The convergence of end devices is also a convergence of interfaces, most notably of the First Screen (TV), the Second Screen (PC) and the Third Screen (Mobile). But is must be emphasized that the screen is not the only interface type for a converged culture - there may be audio interfaces too (eg. ideal for the audio environment of a car) and other pervasive interfaces for "invisible services" (data triggering actions in the real world, and actions triggering data in the web world).
convergence#3: media convergence
not only is there not enough difference made between technological access and "experiental" access. there is also the convergence of media:
"The term convergence is commonly used in reference to the synergistic combination of voice (and telephony features), data (and productivity applications) and video onto a single network. These previously separate technologies are now able to share resources and interact with each other creating new efficiencies."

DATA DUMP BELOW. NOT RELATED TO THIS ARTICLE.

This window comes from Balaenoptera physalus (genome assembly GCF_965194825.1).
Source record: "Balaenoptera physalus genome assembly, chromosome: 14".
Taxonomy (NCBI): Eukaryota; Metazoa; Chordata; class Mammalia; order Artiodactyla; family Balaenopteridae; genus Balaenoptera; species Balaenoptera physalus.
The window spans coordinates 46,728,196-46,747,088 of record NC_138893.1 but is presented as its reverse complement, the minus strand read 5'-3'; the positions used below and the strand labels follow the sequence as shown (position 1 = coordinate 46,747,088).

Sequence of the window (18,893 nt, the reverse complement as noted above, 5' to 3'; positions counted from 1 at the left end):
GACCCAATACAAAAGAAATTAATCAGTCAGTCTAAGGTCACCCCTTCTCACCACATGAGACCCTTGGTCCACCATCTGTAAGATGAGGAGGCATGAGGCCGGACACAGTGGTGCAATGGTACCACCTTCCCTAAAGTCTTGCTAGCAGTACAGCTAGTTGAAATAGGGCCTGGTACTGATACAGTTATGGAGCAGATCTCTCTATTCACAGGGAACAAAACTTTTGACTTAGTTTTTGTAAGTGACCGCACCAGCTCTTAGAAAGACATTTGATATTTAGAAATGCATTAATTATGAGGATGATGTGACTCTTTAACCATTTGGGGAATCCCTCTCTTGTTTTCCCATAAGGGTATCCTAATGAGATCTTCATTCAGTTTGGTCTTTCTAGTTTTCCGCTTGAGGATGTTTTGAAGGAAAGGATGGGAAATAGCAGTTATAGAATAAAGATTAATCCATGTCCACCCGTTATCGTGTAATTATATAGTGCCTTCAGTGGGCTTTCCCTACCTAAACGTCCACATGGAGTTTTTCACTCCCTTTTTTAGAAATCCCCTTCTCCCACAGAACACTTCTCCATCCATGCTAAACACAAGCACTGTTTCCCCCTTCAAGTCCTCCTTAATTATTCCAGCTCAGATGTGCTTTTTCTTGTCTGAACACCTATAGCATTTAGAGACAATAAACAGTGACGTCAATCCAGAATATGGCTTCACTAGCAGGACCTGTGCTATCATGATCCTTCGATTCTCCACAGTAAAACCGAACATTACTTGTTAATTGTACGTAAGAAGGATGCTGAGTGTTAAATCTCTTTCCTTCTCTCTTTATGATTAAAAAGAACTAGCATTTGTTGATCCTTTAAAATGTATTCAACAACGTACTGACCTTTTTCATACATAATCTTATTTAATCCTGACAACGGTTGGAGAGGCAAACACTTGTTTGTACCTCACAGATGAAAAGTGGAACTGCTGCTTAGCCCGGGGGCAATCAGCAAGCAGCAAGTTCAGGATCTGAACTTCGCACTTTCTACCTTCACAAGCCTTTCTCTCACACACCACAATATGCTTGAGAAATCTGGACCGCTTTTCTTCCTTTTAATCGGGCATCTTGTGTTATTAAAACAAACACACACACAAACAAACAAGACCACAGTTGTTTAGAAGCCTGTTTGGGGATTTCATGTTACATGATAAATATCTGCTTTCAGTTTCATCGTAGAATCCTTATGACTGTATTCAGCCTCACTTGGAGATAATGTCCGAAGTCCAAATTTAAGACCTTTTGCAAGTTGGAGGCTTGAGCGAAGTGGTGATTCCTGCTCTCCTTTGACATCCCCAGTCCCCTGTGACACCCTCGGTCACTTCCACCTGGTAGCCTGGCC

So it is voice, data, and video here, apparently seen from a technological perspective, meaning "old voice transmission technologies", "old video broadcasting technologies" and "new IP-based data technologies", while "old" is standing here for non-IP/packet switched.
What about non-telephony audio, by the way? Of course, "data" is a completely different category if understood from a media perspective. There is no data-as-media. A human can hear voices and watch video, but s/he cannot "access data" as such. A human is reading data-as-texts or looking at data-as-pictures, data-as-graphics or data-as-visual-structures. And, of course, increasingly humans are also consuming voice-as-data (podcasts, streaming radio) and video-as-data (YouTube). But still TEXT is the main media type in the data world. (in a wider sense, layouted and integrating embedded graphics/pics)